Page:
Treatment-based iCBT programs were designed to be child-parent combined or parent-supported child-based interventions. Combined interventions required parents to complete parent-specific modules (eg, psychoeducation, relaxation training, problem solving, and modeling adaptive behaviors) either before or alongside their child as they completed their own child-directed modules. In parent-supported interventions, parents may have also been responsible for explaining program instructions and assisting their children with their modules [50,54,76], coaching or supporting their child with in vivo exposure or practice activities [46,48,50], and overseeing their child’s treatment schedule [54]. The support the adjunct therapist provided to children was also extended to parents. Parents had the opportunity to ask clarifying questions, receive expert advice, and troubleshoot difficulties with their child’s iCBT progress with the program therapist. Studies found that both parent and child ratings of therapeutic alliance and program use were high [76,81]. One study correlated therapeutic alliance and program use and found significant, positive relationships for both parents and children [81]. Anderson et al [81] hypothesized that therapist emails may have contributed to fostering a strong therapeutic alliance.

Principal Findings

The role of technological, persuasive components in iCBT programs is an understudied aspect of program design and evaluation. The extent of iCBT program use may be a fundamental indication of its persuasiveness and its potential to assist the user with their goals of the program [15,88-91]. This realist synthesis identified 5 possible relationships as to how the use of specific PSD features (technological Mechanisms), supported by some key user and delivery features (Context), may generate moderate-to-high program use (Outcomes) in iCBT for children and adolescents with anxiety.

The 5 Context-Mechanism-Outcome configurations provide support for several persuasive strategies to improve iCBT program use: Tailoring and Personalization as Primary task supports; Rewards, Reminders and Social role features in programs serving as Dialogue supports; and Trustworthiness, Expertise, and Authority features serving as System credibility supports for a program. Traditionally, PSD features that stimulate human-computer communication, such as Dialogue supports, have been the most widely used and studied features for improving program use [6,15,89,92,93]. However, this synthesis demonstrated that having credibility (System credibility supports) and supporting users in completing their target behavior (Primary task supports) may also promote moderate-to-high program use. We hypothesize that using multiple PSD features, both within and across the different support categories, may produce additive or synergistic effects on program use; however, there was insufficient evidence available for our analysis to explain the impact of PSD feature combinations that involved more than a few features (and proposed functions) at a time. This is because the authors of the original studies included in our review typically discussed or formally tested the relationship of only 1 or 2 PSD features and program use at a time. Therefore, our configurations present the fewest possible PSD features that could be linked to higher program use (ie, we uncoupled features as much as possible—an approach that may make testing of their effects more efficient in future studies).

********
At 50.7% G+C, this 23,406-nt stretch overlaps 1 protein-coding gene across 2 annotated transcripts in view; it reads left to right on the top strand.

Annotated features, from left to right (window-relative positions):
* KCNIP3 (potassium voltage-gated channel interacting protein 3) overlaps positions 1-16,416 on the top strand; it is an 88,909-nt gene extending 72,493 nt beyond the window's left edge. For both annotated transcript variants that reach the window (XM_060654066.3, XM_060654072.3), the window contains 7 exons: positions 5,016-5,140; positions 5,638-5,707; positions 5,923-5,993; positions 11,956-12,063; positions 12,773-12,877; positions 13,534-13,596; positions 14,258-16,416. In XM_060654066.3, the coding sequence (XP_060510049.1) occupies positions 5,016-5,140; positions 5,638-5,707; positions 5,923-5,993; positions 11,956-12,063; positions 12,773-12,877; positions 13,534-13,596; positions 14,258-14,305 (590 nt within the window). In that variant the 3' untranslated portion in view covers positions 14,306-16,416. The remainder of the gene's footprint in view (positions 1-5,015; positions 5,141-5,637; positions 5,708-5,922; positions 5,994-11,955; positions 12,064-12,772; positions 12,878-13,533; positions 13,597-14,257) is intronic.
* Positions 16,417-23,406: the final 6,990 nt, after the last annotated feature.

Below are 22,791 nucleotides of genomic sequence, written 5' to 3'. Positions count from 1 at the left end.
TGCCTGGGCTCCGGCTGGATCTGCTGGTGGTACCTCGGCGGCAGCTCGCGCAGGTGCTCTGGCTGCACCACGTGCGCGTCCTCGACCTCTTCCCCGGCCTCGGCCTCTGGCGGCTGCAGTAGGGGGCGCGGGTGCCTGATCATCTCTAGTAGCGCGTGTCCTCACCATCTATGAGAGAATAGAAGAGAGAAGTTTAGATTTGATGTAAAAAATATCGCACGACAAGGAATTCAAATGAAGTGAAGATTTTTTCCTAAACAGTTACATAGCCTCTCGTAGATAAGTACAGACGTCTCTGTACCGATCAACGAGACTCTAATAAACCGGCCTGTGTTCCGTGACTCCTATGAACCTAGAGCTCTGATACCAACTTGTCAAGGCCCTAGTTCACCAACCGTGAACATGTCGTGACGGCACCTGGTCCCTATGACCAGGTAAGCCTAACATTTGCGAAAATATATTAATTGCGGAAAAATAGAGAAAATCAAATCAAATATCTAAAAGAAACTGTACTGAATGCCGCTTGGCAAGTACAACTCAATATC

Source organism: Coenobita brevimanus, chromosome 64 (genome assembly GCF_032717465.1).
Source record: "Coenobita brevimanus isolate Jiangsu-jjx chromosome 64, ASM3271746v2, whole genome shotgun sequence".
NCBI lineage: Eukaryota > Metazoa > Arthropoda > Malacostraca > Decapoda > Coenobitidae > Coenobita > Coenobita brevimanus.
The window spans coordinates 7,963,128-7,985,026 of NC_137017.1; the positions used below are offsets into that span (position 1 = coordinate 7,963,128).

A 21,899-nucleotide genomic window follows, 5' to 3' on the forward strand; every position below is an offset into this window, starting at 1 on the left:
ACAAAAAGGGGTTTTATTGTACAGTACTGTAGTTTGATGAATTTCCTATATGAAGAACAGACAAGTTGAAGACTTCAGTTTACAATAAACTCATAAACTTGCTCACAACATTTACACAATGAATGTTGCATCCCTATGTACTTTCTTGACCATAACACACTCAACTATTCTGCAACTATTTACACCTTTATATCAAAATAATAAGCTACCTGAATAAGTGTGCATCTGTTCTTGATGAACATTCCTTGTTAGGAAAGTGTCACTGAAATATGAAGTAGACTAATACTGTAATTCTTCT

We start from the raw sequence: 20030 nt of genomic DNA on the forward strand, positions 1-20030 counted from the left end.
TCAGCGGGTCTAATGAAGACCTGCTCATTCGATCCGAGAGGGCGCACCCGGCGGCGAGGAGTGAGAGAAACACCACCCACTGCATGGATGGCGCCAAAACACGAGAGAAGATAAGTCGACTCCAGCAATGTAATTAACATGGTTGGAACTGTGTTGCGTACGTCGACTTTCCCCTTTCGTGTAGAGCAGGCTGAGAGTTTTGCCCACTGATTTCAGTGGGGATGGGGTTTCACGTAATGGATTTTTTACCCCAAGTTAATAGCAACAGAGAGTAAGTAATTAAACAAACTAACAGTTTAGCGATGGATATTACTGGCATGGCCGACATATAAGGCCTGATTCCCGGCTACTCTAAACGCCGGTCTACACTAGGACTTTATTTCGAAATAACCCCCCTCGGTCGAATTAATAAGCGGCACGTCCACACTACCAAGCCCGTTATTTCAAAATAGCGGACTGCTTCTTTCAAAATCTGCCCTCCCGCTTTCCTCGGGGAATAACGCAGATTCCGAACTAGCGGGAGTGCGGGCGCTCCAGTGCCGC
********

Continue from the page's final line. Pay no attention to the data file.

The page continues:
Moreover, we suspect that not all PSD features may have equal influence on program use. Depending on the program, some PSD features may be necessary for program use (part of the basic requirements or foundational design framework of iCBT), whereas others may be complementary to program use (have an impact by enhancing the design framework of iCBT); although both types of features together may influence program use. In this realist synthesis, all 10 iCBT programs described a purposeful design that incorporated Reduction and Tunneling (Primary task supports) and Similarity and Liking (Dialogue supports) to create a logical, incremental, relevant, and aesthetically pleasing experience for users—these may be the necessary PSD features for iCBT for children and adolescents with anxiety. The PSD features described in our configurations are hypothesized to be complementary—building on the persuasiveness of necessary PSD features to further improve or optimize iCBT program use.